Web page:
Monday, December 26, 2011

California's Prop 13 Redux (Californie imposition foncière redux)

In 1978, Californians, via the initiative process, enacted Proposition 13. Proposition 13 basically froze real property tax rates in place for the next 30-plus years.  Now, a group has brought a lawsuit to challenge Proposition 13 on constitutional grounds.

The group -- led by notable public figures including a retired Ninth Circuit Court of Appeals judge -- is arguing that Proposition 13 is unconstitutional because it was approved as an amendment to California's constitution whereas it was a revision to California's constitution.  The process to approve a revision of California's constitution is far more stringent than the actions required to approve a constitutional amendment.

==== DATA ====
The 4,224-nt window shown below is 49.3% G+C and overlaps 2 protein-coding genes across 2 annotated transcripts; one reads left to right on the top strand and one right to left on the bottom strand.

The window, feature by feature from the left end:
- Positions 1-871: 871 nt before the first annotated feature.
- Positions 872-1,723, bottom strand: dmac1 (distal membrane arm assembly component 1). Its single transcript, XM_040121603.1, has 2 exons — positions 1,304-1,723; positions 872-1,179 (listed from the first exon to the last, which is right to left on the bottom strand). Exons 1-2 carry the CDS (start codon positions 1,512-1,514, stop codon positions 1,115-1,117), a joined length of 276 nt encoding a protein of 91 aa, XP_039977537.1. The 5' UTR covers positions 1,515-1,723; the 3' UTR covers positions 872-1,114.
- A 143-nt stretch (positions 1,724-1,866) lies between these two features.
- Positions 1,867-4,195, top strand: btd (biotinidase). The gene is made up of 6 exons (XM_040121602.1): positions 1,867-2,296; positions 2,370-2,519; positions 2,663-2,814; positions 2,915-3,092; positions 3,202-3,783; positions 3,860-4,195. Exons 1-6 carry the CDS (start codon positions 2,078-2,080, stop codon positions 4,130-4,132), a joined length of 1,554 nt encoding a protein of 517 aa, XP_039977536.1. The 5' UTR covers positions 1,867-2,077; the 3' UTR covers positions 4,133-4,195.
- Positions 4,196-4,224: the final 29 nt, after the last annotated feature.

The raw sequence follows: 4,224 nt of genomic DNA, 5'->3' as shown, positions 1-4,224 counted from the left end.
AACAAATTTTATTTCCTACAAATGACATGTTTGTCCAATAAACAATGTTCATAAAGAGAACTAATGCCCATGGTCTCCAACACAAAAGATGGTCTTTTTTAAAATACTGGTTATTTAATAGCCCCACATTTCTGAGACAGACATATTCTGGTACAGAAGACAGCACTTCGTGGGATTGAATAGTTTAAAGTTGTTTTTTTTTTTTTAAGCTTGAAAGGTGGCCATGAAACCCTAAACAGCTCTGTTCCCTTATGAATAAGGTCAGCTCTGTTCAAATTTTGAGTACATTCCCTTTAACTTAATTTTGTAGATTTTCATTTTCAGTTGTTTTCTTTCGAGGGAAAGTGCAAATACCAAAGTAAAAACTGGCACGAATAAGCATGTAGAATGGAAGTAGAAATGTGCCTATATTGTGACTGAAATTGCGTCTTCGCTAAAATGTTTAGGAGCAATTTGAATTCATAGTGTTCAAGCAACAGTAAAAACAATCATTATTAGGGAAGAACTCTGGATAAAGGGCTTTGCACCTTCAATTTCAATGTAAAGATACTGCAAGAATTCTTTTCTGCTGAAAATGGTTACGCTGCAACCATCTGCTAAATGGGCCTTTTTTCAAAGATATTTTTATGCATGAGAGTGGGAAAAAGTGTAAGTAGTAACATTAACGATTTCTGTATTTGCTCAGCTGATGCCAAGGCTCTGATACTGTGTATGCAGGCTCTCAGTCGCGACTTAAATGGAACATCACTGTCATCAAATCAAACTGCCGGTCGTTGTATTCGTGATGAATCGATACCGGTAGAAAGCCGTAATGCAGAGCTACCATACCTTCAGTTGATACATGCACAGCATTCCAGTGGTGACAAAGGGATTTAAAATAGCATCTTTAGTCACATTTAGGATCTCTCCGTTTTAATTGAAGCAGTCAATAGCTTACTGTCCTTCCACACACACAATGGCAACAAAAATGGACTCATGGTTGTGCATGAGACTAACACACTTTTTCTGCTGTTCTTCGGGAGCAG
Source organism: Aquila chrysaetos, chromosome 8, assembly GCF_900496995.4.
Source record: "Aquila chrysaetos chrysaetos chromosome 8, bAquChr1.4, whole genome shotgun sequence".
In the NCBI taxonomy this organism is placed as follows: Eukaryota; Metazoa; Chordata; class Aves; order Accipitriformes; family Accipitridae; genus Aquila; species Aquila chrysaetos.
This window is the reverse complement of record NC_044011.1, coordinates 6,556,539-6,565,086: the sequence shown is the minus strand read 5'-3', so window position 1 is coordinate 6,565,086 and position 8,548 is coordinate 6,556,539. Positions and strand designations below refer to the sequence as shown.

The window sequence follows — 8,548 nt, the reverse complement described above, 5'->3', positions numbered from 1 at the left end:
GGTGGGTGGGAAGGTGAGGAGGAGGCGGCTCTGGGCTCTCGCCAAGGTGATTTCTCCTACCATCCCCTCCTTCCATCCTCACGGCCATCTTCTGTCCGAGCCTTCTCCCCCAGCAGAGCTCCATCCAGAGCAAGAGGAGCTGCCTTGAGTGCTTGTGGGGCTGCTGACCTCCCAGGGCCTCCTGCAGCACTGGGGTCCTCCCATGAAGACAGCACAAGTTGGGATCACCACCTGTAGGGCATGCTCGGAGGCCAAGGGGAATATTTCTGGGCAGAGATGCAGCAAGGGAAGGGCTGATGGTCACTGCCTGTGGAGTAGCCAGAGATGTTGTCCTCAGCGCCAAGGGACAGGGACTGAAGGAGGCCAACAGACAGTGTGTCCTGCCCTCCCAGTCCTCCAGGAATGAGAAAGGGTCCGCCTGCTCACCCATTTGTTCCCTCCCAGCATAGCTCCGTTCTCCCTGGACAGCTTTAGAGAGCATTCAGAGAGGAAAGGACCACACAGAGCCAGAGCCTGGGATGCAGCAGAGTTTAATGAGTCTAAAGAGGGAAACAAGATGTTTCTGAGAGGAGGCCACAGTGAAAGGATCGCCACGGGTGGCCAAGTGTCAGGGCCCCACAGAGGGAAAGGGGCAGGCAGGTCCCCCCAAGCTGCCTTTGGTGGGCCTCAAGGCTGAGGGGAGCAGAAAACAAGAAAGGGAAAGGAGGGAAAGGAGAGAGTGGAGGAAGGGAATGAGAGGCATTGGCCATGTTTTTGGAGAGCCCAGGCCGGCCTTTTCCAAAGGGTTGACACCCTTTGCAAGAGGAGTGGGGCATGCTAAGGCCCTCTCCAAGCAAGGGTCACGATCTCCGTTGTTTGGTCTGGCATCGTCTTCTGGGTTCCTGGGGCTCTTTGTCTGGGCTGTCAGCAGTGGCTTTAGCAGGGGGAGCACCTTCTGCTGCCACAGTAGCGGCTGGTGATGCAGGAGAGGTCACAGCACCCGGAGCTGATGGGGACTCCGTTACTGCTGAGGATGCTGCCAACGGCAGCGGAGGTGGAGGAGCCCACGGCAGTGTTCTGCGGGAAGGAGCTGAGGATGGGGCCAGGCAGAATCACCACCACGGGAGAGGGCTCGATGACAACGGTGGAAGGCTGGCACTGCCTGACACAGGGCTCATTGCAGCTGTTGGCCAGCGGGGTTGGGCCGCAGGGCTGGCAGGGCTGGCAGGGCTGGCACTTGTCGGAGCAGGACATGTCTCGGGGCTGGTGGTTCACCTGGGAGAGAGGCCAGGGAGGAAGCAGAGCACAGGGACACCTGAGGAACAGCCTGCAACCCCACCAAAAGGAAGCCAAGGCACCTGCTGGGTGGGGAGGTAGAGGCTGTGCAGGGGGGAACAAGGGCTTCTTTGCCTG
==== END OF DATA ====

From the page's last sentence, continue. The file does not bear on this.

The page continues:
The group challenging the constitutionality of Proposition 13 seems to have a solid case; and Californians, by now, should know very well the deleterious effects of Proposition 13.  Standby for one-heck of a brouhaha.

The Los Angeles Times op-ed -- "Newton: Could Prop. 13 fall?" -- provides more details on this legal matter of the first order.

Newton, Jim. "Newton: Could Prop. 13 fall?."  Los Angeles Times 26 December, 2011: online edition.

Related information:

California Constitution, Article 18 (Please note Section Three; it permits the initiative process to only amend the constitution, not revise it.).

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